For the past several months, we've been hearing about how "it gets better." I love the Trevor Project--it's hugely important, and it will save lives. But as LGBT people plugged into the gay community and gay media, it's easy to start thinking that positive messages are virtually ubiquitous.
A few miles away from your local gay pride parade, though, there's a 13-year-old boy crying in his room because he was beaten up for asking another boy to a dance. There's a 40-year-old woman down the street who thinks that killing herself would be better than coming out to her husband and kids. And these people aren't necessarily the ones watching "It Gets Better" videos. I know that if I had watched one of those videos six years ago, I would have thought: Maybe it will get better for them, but it won't for me. Campaigns like the Trevor Project are terrific, but it's crucial to remember that they are strategies, not solutions.
I've mentioned that I moonlight as a community college English professor. Six weeks ago, one of my students came out to me (asking during office hours, “Uh… I was wondering, mmm, what it’s like to be… uh, different?”). Let's call him Doug. Doug is 21. He had only come out to a few of his friends, and none of them were gay. He desperately needed practical advice about self-presentation, dealing with parents, dating, safety, etc. I'd never mentioned my own sexual orientation in class--but, heck, I regularly wear a shirt and tie, so I'm not exactly closeted. Because I was identifiable as gay, he decided to come out to me.
Over the course of the quarter, Doug and I had a few conversations about his sexual orientation. When I told him the outlines of my *own* story, his look of relief nearly made me cry. (Especially since, less than a decade ago, I was in Doug's position, coming out to a gay professor of my own.)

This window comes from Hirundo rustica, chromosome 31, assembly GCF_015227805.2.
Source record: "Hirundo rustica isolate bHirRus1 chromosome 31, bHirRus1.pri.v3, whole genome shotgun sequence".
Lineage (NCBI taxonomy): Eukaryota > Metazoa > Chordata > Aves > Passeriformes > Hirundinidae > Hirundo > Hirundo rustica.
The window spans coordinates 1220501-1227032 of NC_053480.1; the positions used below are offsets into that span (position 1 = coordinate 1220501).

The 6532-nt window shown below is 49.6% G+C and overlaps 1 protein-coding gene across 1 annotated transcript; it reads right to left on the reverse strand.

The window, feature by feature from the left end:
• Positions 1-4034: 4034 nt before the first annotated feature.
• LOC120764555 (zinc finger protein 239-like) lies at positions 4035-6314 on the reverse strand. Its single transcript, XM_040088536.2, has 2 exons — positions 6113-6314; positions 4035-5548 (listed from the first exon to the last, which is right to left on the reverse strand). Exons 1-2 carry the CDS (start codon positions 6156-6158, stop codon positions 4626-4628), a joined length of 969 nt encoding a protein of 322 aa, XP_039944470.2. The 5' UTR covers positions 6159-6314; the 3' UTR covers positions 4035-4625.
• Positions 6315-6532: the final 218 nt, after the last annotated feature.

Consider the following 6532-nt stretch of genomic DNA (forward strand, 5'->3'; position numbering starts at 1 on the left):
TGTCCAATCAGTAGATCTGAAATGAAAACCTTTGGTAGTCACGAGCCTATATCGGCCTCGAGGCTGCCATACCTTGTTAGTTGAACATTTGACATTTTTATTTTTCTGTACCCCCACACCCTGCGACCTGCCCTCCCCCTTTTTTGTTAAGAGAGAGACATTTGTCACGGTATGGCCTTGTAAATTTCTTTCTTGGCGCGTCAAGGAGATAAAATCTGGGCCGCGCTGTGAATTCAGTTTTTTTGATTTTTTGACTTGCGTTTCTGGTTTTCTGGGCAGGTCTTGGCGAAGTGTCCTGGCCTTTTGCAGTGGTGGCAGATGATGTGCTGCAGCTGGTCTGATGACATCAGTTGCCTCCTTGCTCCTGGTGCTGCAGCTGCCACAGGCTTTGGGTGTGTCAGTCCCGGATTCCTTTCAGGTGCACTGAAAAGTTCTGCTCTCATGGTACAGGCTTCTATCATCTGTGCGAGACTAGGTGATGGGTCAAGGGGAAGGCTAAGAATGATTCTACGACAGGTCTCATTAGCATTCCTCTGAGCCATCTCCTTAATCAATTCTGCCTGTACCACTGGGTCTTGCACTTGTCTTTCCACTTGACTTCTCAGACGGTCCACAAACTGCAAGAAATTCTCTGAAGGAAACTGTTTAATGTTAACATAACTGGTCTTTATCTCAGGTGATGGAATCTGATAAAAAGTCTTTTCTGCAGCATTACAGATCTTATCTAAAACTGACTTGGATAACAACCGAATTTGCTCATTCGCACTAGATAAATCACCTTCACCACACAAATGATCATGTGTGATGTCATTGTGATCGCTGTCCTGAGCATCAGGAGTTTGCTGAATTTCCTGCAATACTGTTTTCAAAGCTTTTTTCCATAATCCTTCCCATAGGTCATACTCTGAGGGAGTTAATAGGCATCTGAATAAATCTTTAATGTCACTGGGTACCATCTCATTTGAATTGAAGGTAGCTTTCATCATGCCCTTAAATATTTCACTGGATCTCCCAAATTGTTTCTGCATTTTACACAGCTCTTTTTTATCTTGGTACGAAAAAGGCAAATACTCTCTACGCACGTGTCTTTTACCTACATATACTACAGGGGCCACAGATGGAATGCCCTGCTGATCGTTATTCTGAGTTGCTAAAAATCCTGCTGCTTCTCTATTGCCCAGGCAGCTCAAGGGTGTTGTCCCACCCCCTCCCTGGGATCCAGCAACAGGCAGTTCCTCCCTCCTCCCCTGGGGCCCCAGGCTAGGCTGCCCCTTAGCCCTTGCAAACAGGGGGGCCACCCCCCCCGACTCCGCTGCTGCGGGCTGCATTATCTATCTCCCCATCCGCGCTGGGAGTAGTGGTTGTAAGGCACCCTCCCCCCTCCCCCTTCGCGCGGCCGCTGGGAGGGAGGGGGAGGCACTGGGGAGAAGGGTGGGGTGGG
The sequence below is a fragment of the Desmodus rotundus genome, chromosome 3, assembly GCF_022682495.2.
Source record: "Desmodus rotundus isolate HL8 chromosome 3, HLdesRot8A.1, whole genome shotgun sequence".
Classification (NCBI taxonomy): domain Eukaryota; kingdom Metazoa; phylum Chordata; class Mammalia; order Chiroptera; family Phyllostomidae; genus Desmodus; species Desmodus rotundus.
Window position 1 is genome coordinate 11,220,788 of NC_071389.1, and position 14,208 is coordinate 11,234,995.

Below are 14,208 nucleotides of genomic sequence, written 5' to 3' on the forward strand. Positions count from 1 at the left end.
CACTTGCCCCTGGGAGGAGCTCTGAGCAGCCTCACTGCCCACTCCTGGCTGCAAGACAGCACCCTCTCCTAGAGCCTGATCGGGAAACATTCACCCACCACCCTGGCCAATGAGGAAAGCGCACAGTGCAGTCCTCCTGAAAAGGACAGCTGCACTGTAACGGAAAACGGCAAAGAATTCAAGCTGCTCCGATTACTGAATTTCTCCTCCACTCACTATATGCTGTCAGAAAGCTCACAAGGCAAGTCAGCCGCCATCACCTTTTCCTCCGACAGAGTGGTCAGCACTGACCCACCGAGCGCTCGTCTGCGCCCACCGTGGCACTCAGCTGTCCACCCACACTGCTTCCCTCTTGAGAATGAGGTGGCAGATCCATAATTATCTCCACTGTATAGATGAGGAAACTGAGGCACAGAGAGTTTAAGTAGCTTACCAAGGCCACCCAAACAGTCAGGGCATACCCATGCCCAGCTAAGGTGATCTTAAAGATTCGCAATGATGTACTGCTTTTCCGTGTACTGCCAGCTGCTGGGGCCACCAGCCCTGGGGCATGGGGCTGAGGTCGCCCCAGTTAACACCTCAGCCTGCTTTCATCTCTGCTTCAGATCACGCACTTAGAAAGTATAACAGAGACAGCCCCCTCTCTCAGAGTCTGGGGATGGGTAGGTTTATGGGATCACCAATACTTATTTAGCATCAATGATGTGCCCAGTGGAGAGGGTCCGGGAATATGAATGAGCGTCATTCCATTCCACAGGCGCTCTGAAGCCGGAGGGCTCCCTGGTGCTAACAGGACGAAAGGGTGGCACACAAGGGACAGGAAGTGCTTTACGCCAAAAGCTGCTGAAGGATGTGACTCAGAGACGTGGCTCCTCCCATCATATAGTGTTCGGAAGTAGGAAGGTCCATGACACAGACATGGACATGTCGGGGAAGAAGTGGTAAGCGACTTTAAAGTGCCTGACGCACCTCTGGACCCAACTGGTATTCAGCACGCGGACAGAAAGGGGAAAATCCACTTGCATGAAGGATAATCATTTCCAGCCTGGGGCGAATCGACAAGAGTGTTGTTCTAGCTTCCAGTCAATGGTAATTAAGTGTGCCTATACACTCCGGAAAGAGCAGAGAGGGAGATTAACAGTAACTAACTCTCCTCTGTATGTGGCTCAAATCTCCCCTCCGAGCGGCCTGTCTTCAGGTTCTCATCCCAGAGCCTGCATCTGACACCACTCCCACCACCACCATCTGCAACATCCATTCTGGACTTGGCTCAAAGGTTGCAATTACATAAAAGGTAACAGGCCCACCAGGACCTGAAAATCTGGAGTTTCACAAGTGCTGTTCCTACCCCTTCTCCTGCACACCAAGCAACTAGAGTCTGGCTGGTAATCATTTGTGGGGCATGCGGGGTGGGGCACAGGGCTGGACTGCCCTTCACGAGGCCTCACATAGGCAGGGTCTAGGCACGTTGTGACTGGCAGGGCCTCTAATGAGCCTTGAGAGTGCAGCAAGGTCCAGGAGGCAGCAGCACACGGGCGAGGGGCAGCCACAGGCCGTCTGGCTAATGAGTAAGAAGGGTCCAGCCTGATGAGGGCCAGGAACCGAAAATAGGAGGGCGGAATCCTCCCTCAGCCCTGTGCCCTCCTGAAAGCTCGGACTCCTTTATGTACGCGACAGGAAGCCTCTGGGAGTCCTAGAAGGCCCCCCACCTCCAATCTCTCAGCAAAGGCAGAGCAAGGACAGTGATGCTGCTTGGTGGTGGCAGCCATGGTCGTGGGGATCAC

Although Doug lives in a relatively cosmopolitan area, and although he's on the Internet constantly, he had no idea that there are two gay pride celebrations within an hour's drive of his house. I showed him some pictures of a few gay neighborhoods online, saying, "There are places where you can hold another guy's hand and no one will even blink." Doug couldn't believe it--he just stared, open-mouthed, at the pictures of rainbow-flag-adorned buildings.
Doug isn't particularly "sheltered." He's a smart, pretty typical 21-year-old kid from a conservative family in a moderate-to-liberal area of the country. Yet he didn't have a single gay friend, and was afraid to join the college's LGBT group for fear that his straight acquaintances would find out. The last week of class, he gave me a big hug and told me that talking to me had changed his life. Doug had even mustered the courage to come out to his father (who was pretty upset about it, but told Doug he still loved him).
If I hadn't been identifiable as gay, Doug wouldn't have approached me. But by being my normal self in the classroom, I did something good. Visibility of regular ol' gay people (even if they’re cramming subject-verb agreement down your throat) is invaluable to kids--and adults--struggling with self-acceptance. It's one thing to know in the abstract that life is improving for LGBT folks, but there's no substitute for seeing gay people in your community who are out and "normal" and happy: reading books at the library, shopping for groceries, going to movies with their partners.
Many of us think a lot about the perils of being butch. To be comfortable in our own skin, we often have to be outsiders. We get called "sir" in the restroom. We get stared at in the department store. And often, this sucks.
But we also have the great privilege of being one of the most obviously, identifiably queer subgroups of the entire LGBT community. Just by showing up as ourselves, we raise visibility. Remember that you are doing awesome, important, life-saving work just by showing up as you really are. In ways that you may never know, your identifiably gay self is making some other questioning person more comfortable, more confident, and more hopeful.
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